Developer: Pwnee Studios
Genre: 2D Platformer
Player: Single Player, 2-4 Local Co-op
When you first hear that title, your mind will most likely wander towards thoughts of happy little trees and puppy dog tails due to just how damn adorable sounding it is. If you didn't know any better, you might even mistake it for the name of some kids show on Nickelodeon. It would probably never occur to you that such a happy sounding name belongs to a hell beast of a platformer which not only makes you want to swear and squeeze your controller in frustration, but would make Mario himself feel like crying in a corner. Yet that is exactly what Cloudberry Kingdom is, a 2D platformer which takes a page from the Super Meat book and cranks the difficulty up to eleven.
But how could we possibly get ourselves excited for a 2D platformer which promises to cause frustration, even if it is backed up with a strong feeling of satisfaction? In an indie market where 2D platformers can more often than not be considered a dime a dozen, it's a special moment when you come across one which not only handles difficulty in a perfectly reasonable manner, but does so without ever resorting to nonsense. Thankfully, the developers behind Cloudberry Kingdom, Pwnee Studios, decided against making their game completely nonsensical and stuck to the tried and true formula which forces players to actually better themselves.
One of the things that gamers have come to expect from a 2D platformer ,which puts incredible emphasis on the platforming, is the Story Mode backed up by a story which has no real bearing on the game-play in and of itself. That's not to say that the Story Mode doesn't have a point from a game-play perspective, of course, but a short tale about someone off to save the princess from an evil schmuck is hardly worth going on about. Even if it does feature the voice talent of the awesome Kevin Sorbo...
Instead, it would be pretty safe to say that the Story Mode can be viewed as an overly long tutorial. Until you reach levels which pass the triple digit mark, you'll most likely have little to no issues with completing any of them, assuming of course that you're somewhat experienced with fast paced platforming. The tutorial aspect comes into play every 10 levels (which slowly scale in difficulty) when you're given a new ability to try out. These abilities will range from a simple double jump to a jet-pack to even a spaceship which produces levels that resemble something from Gradius. This change in how levels are designed spills into every set of levels as they force you to actually use your abilities, such as using the jet-packs sustained flight to pass an otherwise impassable gap in the terrain. All of that aside, however, the real magic (and inevitable rage) behind Cloudberry Kingdom comes in the form of the Arcade Mode.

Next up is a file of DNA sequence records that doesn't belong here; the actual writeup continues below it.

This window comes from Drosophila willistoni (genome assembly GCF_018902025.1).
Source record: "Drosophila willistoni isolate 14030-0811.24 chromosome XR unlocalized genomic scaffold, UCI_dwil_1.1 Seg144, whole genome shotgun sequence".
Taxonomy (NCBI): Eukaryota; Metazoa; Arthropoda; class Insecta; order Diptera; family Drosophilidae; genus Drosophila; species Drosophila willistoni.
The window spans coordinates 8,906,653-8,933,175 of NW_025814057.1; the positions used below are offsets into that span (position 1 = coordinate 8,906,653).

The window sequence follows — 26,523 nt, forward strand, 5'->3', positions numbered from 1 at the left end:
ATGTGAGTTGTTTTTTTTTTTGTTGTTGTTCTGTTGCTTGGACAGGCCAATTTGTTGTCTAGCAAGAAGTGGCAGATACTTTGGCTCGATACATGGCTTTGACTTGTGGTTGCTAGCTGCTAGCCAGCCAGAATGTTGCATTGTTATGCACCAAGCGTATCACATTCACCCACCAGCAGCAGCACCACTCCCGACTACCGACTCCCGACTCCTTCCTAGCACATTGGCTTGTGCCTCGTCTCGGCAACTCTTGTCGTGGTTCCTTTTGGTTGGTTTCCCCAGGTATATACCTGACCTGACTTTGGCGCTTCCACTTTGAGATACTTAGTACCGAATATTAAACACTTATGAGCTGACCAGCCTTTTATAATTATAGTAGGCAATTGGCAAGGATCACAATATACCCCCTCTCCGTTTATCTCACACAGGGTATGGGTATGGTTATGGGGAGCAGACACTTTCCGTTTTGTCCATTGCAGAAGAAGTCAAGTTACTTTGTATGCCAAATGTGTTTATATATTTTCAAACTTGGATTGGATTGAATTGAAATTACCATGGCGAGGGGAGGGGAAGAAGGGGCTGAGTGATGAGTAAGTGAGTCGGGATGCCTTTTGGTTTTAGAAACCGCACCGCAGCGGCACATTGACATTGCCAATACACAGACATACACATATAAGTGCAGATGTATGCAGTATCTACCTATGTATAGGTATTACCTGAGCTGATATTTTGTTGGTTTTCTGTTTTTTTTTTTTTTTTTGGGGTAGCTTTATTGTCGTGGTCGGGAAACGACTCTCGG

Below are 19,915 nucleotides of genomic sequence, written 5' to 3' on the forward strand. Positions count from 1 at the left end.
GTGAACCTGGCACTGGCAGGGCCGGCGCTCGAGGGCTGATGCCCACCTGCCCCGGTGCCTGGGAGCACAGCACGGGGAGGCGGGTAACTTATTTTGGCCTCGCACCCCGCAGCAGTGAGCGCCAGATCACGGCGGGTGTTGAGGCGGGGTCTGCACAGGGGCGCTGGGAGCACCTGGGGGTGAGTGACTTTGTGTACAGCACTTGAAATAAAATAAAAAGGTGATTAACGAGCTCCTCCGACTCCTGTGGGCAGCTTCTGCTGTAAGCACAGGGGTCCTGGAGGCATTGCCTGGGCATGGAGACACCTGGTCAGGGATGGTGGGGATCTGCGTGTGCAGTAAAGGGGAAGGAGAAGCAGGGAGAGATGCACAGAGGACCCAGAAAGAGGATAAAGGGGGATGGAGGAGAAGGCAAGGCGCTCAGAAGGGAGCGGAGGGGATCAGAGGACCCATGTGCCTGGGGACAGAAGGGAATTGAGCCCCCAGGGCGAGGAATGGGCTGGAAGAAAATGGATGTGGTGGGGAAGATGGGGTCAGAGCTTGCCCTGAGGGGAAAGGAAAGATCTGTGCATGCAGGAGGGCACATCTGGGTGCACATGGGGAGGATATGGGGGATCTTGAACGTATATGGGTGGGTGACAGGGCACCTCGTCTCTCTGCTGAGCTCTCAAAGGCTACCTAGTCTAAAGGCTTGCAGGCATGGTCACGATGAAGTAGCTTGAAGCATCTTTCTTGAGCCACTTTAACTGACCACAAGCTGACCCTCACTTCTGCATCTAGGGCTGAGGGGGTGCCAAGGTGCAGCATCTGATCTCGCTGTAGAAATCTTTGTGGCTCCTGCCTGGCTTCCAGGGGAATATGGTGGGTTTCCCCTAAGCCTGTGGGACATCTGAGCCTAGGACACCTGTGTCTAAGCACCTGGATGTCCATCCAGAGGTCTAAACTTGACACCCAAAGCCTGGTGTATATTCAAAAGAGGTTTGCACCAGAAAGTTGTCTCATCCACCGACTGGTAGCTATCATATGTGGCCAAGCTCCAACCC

It is with the Arcade Mode that the supposed 'infinite' levels come into play. Of course, there isn't REALLY an infinite number of levels, but when you throw the mass number of variables which can go into a creating a single map together with procedural generation, you get more maps which can ever be played by a mere mortal. The really amazing thing about it is that every map, no matter how crazy it becomes, flows absolutely perfectly.
We're given the choice of four game types which include the simplistic Time Crisis and the significantly more complex Hero Rush, which forces you to fight through levels with ever changing abilities. Getting back to the idea that players should better themselves through gameplay and skill rather than memorizing random death traps (I'm looking at you, I Wanna Be the Guy...), to unlock a significant portion of content in the various game types you must first complete a set number of levels in one go. On top of that, the difficulty in Arcade Mode seems to scale a good bit faster than the story mode and is overall more compelling since each game type adds its own difficult twist to the whole affair.
As if the Arcade Mode was not difficult enough, however, the true masters of Cloudberry Kingdom get their chance to shine with the Free Play mode. It is here that you can customize levels in such a manner that they can be completed by a 5 year old who has never played a video game, require precision and skill that most people could never hope to achieve without some help, or anything in between. You can choose how long the map is, how many obstacles of a particular type there are, and whether or not there is a wall of death following behind you - forcing you to keep on moving.
When all is said and done, Cloudberry Kingdom is an incredibly solid game. The platforming in and of itself is done beautifully and never forces you to stop and wait for a couple of seconds, assuming that you didn't mess up at some point. Once you get your bearings on how it is played, you'll be able to charge through most levels without ever stopping. Throw that together with the fact that levels are rather short (usually no longer than about 30 seconds) and you get one of those games that keeps telling you to try just one more time, pulling you in and forcing you to become addicted.
There isn't very much to Cloudberry Kingdom once you look closely, but if you're looking for a challenge than this is most definitely the game for you.